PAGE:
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Airport planners have been accused of using out of date facts to ground Manston's chances of easing the looming capacity crisis. They dismissed Thanet's aviation jewel in a couple of paragraphs in the SERAS report that included a controversial airport at Cliffe marshes in a list of options.

But Wiggins Group has told the Government that its advisers overlooked the huge potential of Manston. In its official response to an inquiry into the future development of air transport, Wiggins said the consultants only visited the airport in 1999. Wiggins claimed they took no account of the expert study by Arthur D Little in 2001 suggesting that Manston had the potential to grow into a "sizeable" airport.

Manston “overlooked” by airport planners

Airport planners have been accused of using out of date facts to ground Manston’s chances of easing the looming capacity crisis. They dismissed Thanet’s aviation jewel in a couple of paragraphs in the SERAS report that included a controversial airport at Cliffe marshes in a list of options.

But Wiggins Group has told the Government that its advisers overlooked the huge potential of Manston. In its official response to an inquiry into the future development of air transport, Wiggins said the consultants only visited the airport in 1999. Wiggins claimed they took no account of the expert study by Arthur D Little in 2001 suggesting that Manston had the potential to grow into a “sizeable” airport.

Manston, already strong in cargo, expects passenger numbers to grow to between four and six million over the next 10 years. This could rise to 15 million by 2020, the study said. Paul Tipple, Wiggins’ head of strategy and development, dismissed SERAS claims that Manston was too remote to attract sizeable volumes of traffic. He said this ignored the Channel Tunnel Rail Link and the “very real prospect” of domestic services reducing journey times between London and East Kent to “just under the hour” by 2007. The report also “betrays an apparent ignorance of the relatively low cost of the necessary rail upgrades and improvements,” he added.

Manston had fast road links and quick road access to Ramsgate, Dover and the Channel Tunnel terminal, reinforcing the airport’s “attractiveness as a gateway to Europe”. He also rejected claims that airport development was constrained by noise impact on Ramsgate.

“That aircraft noise is and will remain an important issue for any airport’s operation is a reality that has somehow to be managed to the point that it is acceptable in relation to the wider benefits that an airport brings to the local and regional economies. At Manston, the airport and its Consultative Committee continue to work closely in identifying new noise management techniques (for example, noise abatement routes) that minimise the impact of aircraft noise over nearby villages and towns, including Ramsgate.”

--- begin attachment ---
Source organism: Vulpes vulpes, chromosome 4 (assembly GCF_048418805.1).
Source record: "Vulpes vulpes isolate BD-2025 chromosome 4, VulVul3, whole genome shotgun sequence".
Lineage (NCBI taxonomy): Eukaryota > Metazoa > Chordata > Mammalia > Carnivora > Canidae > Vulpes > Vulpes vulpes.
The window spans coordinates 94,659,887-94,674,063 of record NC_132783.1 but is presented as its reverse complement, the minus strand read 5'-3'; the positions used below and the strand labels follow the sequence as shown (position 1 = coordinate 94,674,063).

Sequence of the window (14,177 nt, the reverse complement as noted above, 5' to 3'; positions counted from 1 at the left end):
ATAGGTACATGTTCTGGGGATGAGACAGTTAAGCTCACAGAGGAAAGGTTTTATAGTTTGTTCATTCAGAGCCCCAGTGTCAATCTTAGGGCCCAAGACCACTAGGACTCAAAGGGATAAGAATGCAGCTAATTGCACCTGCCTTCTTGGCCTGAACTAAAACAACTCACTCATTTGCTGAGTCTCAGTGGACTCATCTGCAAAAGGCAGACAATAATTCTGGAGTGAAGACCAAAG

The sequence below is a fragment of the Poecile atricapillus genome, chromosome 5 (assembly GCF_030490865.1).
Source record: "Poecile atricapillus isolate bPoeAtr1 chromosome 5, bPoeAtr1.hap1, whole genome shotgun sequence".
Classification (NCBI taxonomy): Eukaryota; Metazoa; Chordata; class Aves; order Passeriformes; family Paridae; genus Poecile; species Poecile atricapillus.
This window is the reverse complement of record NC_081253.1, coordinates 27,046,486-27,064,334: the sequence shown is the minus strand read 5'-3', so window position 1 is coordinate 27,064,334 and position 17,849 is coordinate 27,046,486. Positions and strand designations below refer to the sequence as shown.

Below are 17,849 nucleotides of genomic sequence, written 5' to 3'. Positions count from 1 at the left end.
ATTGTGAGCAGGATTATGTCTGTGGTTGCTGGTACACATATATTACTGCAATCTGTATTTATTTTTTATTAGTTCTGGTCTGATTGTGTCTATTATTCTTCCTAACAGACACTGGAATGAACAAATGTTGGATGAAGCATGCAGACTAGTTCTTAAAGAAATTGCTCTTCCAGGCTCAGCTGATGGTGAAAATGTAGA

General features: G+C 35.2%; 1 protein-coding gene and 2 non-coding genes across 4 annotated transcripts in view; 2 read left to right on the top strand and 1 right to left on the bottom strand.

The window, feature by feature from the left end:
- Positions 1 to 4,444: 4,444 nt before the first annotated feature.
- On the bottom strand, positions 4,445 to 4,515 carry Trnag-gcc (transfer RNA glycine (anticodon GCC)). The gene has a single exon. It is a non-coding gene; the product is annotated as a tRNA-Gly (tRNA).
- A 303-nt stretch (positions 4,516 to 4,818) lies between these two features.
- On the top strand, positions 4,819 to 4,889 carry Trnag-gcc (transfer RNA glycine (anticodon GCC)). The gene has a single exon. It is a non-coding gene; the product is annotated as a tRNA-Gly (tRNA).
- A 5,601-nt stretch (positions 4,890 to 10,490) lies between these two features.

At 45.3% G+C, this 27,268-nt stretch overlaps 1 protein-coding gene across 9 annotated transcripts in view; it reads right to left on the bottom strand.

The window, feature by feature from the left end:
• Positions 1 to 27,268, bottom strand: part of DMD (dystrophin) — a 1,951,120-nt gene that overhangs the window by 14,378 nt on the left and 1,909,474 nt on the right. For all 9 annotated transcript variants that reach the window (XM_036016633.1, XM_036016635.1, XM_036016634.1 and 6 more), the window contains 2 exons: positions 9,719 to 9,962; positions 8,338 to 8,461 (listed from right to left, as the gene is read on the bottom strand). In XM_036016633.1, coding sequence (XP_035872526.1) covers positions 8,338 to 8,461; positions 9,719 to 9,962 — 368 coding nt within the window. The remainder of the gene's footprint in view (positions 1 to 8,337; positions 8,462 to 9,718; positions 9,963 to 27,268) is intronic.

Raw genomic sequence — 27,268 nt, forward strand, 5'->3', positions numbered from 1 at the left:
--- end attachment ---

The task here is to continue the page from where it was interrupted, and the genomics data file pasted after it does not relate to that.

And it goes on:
Extending the runway would also reduce noise levels, he said. Mr Tipple told ministers that its plans had the “unanimous” support of local villages and councils, as well as the East Kent Triangle Area Strategic Partnership. He ended his submission by saying that events had moved on since 1999 when the airport was:

“… in its infancy and having to manage on the basis of an outdated infrastructure. Whilst the potential that Manston currently has could not offer the solution to the capacity crisis in the South East, the airport already has the ability to make a major contribution to easing congestion at the main South East airports.”

Manston already handles 40,000 tonnes of air freight a year, has the capacity to handle 200,000 tonnes, and the potential to boost that to 400,000 tonnes by 2020. Thanet council has already said it expects the airport to handle 250,000 tonnes of air freight by 2010. Trevor Herron, Thanet council director of planning, agreed that experts had dismissed Manston too lightly.

“They hadn’t really given Manston the attention it should have had. We were relegated to one of the minor airports and minor considerations.”

He said Manston had the sixth longest runway in the country and, railways apart, a good transport infrastructure. It was also outside the problem areas for air traffic control. While experts envisaged a maximum of about three million passengers by 2030, the council thought a more realistic figure was between six and 10 million. Manston could never become a fourth London airport, Mr Herron said, but it could contribute to taking the pressure off London and the need for a new hub.

“We’re very keen that Manston should play an important role in the future of air passenger movements in the London area. That’s not just optimism. We really do think it has the potential to do it.”

kentonline 14th Jan 2003

 

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